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Elon Musk reveals why the Starship SN10 rocket exploded

Original note on PC Mag

Last week, Spacex successfully landed his missile Spaceship reusable after completing a high-altitude flight test, but then exploded. Now we know a little more about why it happened.

Elon Musk reveals why the Starship SN10 rocket exploded
Elon Musk reveals why the Starship SN10 rocket exploded

Like the SN8 and SN9 siblings that came before, this version was powered by three motors, each of which cut out in turn before peaking at about six miles of altitude. The vehicle worked as expected, reoriented itself for re-entry and landed for a precise landing at the intended location.

  • See also: VIDEO: Very Cyberpunk! A robot dog inspects the remains of the SpaceX space rocket

“Starship SN10 landed in one piece,” tweeted the SpaceX CEO. Elon MuskAt that moment, when you almost wished something went wrong, it would almost go wrong. Ten minutes later something happened. Several reports suggested that a massive fire at the base of the vehicle sent it on a second spontaneous journey to heaven.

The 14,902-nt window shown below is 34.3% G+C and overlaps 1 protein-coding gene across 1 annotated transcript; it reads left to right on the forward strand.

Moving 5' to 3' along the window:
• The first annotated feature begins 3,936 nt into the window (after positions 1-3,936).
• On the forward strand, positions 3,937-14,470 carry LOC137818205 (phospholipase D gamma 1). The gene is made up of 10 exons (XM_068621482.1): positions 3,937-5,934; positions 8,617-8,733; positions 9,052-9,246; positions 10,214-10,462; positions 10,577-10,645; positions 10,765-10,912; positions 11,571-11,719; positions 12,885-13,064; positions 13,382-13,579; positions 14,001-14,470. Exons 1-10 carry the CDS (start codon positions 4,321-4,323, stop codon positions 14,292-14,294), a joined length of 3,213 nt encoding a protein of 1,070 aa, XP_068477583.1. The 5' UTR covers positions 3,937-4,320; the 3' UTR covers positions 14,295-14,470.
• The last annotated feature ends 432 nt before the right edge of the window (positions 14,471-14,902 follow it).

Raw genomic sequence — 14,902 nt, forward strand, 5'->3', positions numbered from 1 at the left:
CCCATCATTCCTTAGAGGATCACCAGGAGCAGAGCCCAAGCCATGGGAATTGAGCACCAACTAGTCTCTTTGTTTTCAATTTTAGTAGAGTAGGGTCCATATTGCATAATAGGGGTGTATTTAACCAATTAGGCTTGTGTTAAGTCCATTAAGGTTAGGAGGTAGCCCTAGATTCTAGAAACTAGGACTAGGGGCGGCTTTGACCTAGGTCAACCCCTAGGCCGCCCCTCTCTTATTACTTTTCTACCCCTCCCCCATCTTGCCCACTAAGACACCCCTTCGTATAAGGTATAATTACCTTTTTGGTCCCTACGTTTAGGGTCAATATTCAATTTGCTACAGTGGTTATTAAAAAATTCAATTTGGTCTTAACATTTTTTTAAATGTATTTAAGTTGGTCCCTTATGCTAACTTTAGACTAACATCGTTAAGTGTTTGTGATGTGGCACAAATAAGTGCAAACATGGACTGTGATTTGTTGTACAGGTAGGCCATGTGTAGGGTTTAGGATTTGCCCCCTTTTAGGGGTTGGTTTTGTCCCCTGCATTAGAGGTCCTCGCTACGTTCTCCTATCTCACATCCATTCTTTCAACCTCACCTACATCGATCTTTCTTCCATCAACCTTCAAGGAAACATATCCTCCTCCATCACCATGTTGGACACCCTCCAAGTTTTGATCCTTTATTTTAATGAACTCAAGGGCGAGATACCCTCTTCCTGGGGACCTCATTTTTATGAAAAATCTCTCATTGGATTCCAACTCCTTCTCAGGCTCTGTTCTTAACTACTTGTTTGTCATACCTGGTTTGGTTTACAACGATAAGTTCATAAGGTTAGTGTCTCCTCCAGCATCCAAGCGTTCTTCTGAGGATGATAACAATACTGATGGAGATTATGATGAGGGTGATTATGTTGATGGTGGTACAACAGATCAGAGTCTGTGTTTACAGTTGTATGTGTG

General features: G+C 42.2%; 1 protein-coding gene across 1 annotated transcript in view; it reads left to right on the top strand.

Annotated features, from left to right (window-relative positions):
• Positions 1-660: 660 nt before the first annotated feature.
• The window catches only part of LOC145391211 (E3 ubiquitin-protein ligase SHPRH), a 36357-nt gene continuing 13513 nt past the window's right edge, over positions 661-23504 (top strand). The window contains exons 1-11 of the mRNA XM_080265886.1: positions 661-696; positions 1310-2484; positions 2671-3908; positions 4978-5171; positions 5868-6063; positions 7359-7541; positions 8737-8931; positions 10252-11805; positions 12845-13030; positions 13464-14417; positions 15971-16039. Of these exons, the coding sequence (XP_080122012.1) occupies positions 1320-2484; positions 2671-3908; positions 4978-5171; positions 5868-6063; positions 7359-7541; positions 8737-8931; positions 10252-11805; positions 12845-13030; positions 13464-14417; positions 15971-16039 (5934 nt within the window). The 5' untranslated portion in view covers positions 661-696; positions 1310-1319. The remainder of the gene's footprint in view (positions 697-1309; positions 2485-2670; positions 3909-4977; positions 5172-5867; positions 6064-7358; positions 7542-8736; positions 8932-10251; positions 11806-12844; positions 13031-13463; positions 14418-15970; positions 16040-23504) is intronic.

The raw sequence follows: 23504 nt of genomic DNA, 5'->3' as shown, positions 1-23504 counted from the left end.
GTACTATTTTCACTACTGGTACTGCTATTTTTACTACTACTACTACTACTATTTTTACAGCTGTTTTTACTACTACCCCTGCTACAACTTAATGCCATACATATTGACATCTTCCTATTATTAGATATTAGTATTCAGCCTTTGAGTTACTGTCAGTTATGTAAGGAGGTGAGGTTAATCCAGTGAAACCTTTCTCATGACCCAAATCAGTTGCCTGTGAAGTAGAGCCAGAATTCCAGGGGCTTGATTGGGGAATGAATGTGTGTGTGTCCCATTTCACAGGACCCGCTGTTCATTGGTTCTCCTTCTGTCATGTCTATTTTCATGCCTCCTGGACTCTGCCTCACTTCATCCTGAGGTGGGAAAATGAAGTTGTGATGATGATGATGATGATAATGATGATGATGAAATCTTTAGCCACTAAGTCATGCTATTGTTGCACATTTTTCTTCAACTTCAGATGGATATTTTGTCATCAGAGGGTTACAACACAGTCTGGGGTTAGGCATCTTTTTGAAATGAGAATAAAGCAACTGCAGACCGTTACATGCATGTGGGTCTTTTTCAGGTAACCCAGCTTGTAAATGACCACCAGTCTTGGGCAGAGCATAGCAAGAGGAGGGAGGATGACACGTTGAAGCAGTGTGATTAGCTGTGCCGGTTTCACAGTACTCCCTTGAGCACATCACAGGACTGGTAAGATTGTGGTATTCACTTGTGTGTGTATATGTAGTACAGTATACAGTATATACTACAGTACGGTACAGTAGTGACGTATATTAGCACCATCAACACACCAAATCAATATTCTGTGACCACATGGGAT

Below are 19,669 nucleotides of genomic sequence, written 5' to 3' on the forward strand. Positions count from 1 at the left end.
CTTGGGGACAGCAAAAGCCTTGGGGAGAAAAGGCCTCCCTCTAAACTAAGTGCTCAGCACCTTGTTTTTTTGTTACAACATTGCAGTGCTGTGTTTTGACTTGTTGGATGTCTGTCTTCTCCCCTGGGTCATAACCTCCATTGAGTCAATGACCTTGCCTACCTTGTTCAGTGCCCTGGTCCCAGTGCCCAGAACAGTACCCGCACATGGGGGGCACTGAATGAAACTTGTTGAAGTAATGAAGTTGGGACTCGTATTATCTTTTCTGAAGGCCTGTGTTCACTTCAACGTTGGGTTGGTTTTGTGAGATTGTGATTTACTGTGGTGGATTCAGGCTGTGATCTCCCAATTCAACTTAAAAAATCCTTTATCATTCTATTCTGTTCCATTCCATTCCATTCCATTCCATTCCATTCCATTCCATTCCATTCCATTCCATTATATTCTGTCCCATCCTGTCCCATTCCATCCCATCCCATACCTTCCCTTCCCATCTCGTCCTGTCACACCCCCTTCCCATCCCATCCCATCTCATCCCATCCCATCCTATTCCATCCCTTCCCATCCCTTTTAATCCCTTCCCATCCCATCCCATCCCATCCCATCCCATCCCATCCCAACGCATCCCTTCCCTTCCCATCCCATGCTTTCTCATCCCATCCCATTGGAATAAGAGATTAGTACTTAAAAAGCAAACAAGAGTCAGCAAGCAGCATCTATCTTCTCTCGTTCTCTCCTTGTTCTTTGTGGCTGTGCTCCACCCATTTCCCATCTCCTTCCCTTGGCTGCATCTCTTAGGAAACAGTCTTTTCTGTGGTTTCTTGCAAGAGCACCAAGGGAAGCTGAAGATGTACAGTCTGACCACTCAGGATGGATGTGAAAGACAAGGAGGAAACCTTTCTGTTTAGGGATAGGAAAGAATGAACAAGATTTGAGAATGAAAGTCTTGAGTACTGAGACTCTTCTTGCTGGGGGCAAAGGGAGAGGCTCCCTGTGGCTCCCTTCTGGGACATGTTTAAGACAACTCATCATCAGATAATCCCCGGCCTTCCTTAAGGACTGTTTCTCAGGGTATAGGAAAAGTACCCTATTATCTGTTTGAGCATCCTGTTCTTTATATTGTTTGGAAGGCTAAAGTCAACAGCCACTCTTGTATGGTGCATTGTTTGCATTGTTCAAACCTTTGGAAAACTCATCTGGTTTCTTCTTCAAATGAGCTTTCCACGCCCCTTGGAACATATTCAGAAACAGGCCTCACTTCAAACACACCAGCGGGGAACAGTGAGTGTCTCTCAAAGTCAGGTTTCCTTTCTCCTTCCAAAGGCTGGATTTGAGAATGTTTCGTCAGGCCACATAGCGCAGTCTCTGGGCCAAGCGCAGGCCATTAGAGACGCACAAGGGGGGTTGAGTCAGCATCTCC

In a tweet on Tuesday, Musk, in response to photos of staff testing the Starship SN11’s landing legs prior to its next flight test, revealed that the SN10’s engine “had little thrust (likely) due to ingestion. Partial helium from the fuel head tank”.

He also confirmed that the uptake of helium was likely the result of a pressurization system added to the CH4 head tank to correct an earlier bug in the SN8 model. “My fault for passing it,” wrote Musk. “It sounded good back then.”

That’s the problem with landing on a hard surface like SpaceX’s launch pad, Boca Chica. “It could end up in a big net or a bouncy castle,” Musk suggested in a later post. “It lacks dignity, but it would work.” “Several fixes” are in the works for Starship SN11, which was recently released on the Texas launch pad and could be ready for launch next week.

The Federal Aviation Administration (FAA) completed investigations into two SpaceX Starship tests last month, including the failed landings of two high altitude test flights. In early December, SpaceX successfully launched its Starship rocket, which landed back on Earth. Two months later, the company shipped the SN9 miles over the Texas facility and completed another successful flight demonstration that again ended with a fiery explosion of prototype parts.

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